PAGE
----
• Provide pets with somewhere to retreat to when they need their space. Cats must have a safe place, with at least one room they can go where children cannot enter.
  • Teach children to pick up dogs and cats by supporting their front and hind legs and body, and only under adult supervision
  • Respect cats and dogs who are not comfortable being picked up
  • Never approach unknown dogs
  • Touch (here is some information on kids and pet safety and why you should not hug an animal) by allowing the dog to smell the back of the child’s hand and then teaching the child to stroke the dog gently on the shoulder, avoiding the head, tail area, belly, legs and feet
  • Always ask owners for permission before touching their dogs

Watch the pet’s body language

Children (and many adults) are not good at reading the body language of pets. You can help them by sharing resources with pictures; for example, pictures of dogs who look happy or relaxed, compared to pictures of dogs who appear stressed, frightened, fearful or aggressive and, therefore, should not be approached. There are similar resources for understanding cats to help identify when they are feeling happy, worried, unhappy or angry. Giving children some responsibilities, such as filling food and water bowls or joining you on walks or in games, is a great way to foster positive relationships with pets. And for new pets, puppy pre-school teaches owners about safe handling and basic training, so involving children of a suitable age helps get them off to a good start.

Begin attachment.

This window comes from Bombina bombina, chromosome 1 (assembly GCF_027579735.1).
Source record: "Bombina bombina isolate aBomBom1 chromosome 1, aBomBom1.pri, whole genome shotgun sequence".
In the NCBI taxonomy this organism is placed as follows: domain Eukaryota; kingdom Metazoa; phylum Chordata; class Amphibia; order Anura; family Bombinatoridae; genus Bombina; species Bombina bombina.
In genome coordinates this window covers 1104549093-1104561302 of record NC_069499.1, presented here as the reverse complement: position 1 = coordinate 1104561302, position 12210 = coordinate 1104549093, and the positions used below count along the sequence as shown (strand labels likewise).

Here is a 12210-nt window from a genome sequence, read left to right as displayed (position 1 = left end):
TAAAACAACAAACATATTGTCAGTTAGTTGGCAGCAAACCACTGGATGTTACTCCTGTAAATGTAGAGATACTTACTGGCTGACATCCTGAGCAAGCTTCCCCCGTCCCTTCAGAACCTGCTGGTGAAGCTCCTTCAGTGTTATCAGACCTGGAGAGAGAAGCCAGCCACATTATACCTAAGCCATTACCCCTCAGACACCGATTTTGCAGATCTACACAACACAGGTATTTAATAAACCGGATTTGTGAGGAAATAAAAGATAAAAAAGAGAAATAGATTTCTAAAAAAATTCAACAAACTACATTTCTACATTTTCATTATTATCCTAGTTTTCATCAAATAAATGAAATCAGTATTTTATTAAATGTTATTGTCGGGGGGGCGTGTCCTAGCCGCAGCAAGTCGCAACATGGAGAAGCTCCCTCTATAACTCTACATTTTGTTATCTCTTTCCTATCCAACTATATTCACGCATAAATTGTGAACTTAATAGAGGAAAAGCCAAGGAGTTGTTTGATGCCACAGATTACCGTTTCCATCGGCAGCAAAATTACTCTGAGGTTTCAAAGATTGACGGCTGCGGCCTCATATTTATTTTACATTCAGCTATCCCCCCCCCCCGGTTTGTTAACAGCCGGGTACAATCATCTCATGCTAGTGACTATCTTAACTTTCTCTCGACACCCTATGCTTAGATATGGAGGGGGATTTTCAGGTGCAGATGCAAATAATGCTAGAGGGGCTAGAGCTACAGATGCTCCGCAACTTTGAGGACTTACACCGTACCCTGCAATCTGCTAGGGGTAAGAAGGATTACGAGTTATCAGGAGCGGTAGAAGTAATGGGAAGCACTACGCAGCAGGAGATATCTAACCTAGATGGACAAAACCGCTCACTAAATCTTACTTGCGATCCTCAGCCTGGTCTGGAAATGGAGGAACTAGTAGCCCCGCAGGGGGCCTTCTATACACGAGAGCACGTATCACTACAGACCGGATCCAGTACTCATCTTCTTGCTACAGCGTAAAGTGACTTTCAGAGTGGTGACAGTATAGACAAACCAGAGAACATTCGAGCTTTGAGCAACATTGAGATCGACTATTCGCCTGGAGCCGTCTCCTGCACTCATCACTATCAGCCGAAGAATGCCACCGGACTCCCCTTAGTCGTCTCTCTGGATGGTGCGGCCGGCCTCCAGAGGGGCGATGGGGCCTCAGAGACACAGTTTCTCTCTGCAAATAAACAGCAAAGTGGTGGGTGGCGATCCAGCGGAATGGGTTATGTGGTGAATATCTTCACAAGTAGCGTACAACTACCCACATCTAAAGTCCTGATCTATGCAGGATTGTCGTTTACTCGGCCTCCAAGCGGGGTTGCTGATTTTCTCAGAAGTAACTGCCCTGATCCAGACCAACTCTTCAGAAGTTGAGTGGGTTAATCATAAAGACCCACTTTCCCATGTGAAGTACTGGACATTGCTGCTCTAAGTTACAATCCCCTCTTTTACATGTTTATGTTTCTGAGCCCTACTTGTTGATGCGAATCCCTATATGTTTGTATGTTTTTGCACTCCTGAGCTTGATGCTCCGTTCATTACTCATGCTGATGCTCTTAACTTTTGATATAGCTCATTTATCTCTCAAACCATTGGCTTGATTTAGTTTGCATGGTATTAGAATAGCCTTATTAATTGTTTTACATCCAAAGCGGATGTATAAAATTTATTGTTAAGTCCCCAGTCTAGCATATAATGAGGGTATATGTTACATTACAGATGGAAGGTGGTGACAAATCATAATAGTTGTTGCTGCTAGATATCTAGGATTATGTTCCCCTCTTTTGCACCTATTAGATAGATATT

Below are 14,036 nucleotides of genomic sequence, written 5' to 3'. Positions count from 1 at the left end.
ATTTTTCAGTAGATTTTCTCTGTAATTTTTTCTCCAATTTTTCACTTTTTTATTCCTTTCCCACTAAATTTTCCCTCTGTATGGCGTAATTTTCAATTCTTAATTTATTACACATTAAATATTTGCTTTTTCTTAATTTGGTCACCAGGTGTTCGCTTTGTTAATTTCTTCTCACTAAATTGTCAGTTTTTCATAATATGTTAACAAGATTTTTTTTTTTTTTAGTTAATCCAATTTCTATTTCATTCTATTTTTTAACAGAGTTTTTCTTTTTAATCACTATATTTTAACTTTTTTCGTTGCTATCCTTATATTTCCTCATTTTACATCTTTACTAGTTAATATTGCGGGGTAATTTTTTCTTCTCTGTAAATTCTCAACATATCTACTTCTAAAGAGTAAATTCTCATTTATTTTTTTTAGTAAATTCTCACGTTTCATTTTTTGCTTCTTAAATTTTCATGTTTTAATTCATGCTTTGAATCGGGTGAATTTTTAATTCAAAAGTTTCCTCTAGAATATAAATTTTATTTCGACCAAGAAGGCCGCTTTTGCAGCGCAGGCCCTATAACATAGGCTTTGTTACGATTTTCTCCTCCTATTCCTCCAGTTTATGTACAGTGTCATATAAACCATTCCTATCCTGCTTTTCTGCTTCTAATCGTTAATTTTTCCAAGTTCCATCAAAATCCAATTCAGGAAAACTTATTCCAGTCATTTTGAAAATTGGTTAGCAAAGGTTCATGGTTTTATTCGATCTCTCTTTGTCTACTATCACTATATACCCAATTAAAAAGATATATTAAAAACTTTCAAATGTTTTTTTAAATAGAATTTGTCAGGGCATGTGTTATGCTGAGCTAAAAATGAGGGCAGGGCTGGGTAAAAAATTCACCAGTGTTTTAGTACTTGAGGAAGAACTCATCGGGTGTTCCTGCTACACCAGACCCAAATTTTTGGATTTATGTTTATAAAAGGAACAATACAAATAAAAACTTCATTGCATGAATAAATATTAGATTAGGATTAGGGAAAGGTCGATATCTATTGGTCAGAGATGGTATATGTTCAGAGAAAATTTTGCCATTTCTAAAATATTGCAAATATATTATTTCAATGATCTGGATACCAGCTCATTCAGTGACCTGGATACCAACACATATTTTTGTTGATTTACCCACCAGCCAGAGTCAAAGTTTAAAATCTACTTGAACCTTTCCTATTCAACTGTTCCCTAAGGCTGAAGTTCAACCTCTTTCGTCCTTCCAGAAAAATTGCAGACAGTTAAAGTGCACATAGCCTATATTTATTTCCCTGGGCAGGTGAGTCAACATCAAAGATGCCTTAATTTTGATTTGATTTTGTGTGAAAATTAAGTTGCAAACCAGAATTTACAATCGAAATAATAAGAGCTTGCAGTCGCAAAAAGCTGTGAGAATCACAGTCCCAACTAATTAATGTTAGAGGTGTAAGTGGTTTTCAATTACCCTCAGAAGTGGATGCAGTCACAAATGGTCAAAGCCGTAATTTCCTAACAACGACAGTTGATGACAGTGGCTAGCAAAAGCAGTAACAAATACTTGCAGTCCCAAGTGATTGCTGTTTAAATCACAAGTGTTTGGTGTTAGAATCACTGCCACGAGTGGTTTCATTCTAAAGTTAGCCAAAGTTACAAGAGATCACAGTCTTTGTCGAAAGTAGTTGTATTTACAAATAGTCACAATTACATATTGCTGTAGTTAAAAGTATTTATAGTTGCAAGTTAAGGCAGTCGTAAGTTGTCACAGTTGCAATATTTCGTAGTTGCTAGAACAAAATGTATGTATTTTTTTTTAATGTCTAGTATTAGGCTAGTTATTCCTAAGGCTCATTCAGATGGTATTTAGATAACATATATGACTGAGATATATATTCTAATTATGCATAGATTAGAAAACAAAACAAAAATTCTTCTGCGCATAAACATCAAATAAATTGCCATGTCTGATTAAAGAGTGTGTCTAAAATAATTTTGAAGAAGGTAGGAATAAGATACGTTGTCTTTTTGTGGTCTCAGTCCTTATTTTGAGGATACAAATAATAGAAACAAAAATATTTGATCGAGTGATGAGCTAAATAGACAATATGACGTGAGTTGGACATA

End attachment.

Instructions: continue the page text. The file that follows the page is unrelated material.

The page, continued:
Your pet’s behavioural and health instincts are important

Having children and pets in your home can present some challenges but keeping everyone safe through supervision and appropriate family rules from the outset is well worth the effort. The best way to ensure positive interactions with pets is to set the example you want your children to follow. If you have any concerns, speak with your veterinarian, who can advise you on pet behavioural and health issues as needed.

As a pet parent, there’s nothing more stressful than when your pet is sick or injured. Pet insurance helps you with the cost of eligible veterinary bills so you can be prepared for unexpected accidental injuries or illnesses.

GapOnly™ is a payment service when claiming on your RSPCA pet insurance policy at participating veterinary clinics. By only paying the gap – the portion of your eligible vet bill not covered by your insurance policy - you and your vet can focus on providing the best possible care for your pet.

Image of Dr Rosemary Elliot

Dr Rosemary Elliot 

Dr Rosemary studied veterinary science at the University of Sydney after having established her career as a clinical psychologist, and has qualifications of BVSc (Hons), MANZCVS (Animal Welfare), MPsych (Clin), BA (Hons) as well as previously establishing her career as a clinical psychologist. Her experiences during veterinary training fostered an ambition to focus directly on animal welfare and ethics, with a particular interest in animal sentience and the human-animal bond. Currently working in small animal practice, Dr Rosemary combines her psychology background and veterinary skills to contribute to and promote animal welfare, and regularly contributes quality content to RSPCA Pet Insurance's Pet Care blog.